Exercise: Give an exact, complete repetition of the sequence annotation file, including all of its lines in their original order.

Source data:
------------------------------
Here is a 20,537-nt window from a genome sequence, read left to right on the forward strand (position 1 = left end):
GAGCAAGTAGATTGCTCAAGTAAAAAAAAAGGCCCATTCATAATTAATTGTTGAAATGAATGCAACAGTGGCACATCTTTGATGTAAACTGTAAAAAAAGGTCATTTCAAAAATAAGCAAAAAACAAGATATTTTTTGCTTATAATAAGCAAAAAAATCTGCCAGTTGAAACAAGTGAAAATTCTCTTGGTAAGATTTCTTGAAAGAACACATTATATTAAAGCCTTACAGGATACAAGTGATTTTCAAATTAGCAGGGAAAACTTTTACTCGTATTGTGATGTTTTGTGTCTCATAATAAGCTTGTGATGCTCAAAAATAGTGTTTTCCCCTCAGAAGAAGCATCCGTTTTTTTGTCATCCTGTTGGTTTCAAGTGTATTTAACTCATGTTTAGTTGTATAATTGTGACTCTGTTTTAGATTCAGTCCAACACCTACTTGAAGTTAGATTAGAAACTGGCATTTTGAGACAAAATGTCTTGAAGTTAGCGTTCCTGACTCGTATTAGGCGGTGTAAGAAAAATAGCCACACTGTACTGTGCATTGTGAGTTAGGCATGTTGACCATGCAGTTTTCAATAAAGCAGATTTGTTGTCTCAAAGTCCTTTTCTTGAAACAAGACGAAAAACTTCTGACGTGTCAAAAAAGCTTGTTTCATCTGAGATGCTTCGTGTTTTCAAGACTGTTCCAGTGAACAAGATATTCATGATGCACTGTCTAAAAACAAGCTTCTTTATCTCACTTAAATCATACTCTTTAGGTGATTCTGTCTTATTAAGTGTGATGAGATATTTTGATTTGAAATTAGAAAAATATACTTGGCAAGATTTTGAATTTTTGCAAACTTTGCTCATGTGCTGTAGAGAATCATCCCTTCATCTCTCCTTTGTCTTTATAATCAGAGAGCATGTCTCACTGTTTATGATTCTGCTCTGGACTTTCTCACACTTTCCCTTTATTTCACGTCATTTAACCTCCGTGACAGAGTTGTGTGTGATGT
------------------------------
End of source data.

Here is a 20,537-nt window from a genome sequence, read left to right on the forward strand (position 1 = left end):
GAGCAAGTAGATTGCTCAAGTAAAAAAAAAGGCCCATTCATAATTAATTGTTGAAATGAATGCAACAGTGGCACATCTTTGATGTAAACTGTAAAAAAAGGTCATTTCAAAAATAAGCAAAAAACAAGATATTTTTTGCTTATAATAAGCAAAAAAATCTGCCAGTTGAAACAAGTGAAAATTCTCTTGGTAAGATTTCTTGAAAGAACACATTATATTAAAGCCTTACAGGATACAAGTGATTTTCAAATTAGCAGGGAAAACTTTTACTCGTATTGTGATGTTTTGTGTCTCATAATAAGCTTGTGATGCTCAAAAATAGTGTTTTCCCCTCAGAAGAAGCATCCGTTTTTTTGTCATCCTGTTGGTTTCAAGTGTATTTAACTCATGTTTAGTTGTATAATTGTGACTCTGTTTTAGATTCAGTCCAACACCTACTTGAAGTTAGATTAGAAACTGGCATTTTGAGACAAAATGTCTTGAAGTTAGCGTTCCTGACTCGTATTAGGCGGTGTAAGAAAAATAGCCACACTGTACTGTGCATTGTGAGTTAGGCATGTTGACCATGCAGTTTTCAATAAAGCAGATTTGTTGTCTCAAAGTCCTTTTCTTGAAACAAGACGAAAAACTTCTGACGTGTCAAAAAAGCTTGTTTCATCTGAGATGCTTCGTGTTTTCAAGACTGTTCCAGTGAACAAGATATTCATGATGCACTGTCTAAAAACAAGCTTCTTTATCTCACTTAAATCATACTCTTTAGGTGATTCTGTCTTATTAAGTGTGATGAGATATTTTGATTTGAAATTAGAAAAATATACTTGGCAAGATTTTGAATTTTTGCAAACTTTGCTCATGTGCTGTAGAGAATCATCCCTTCATCTCTCCTTTGTCTTTATAATCAGAGAGCATGTCTCACTGTTTATGATTCTGCTCTGGACTTTCTCACACTTTCCCTTTATTTCACGTCATTTAACCTCCGTGACAGAGTTGTGTGTGATGT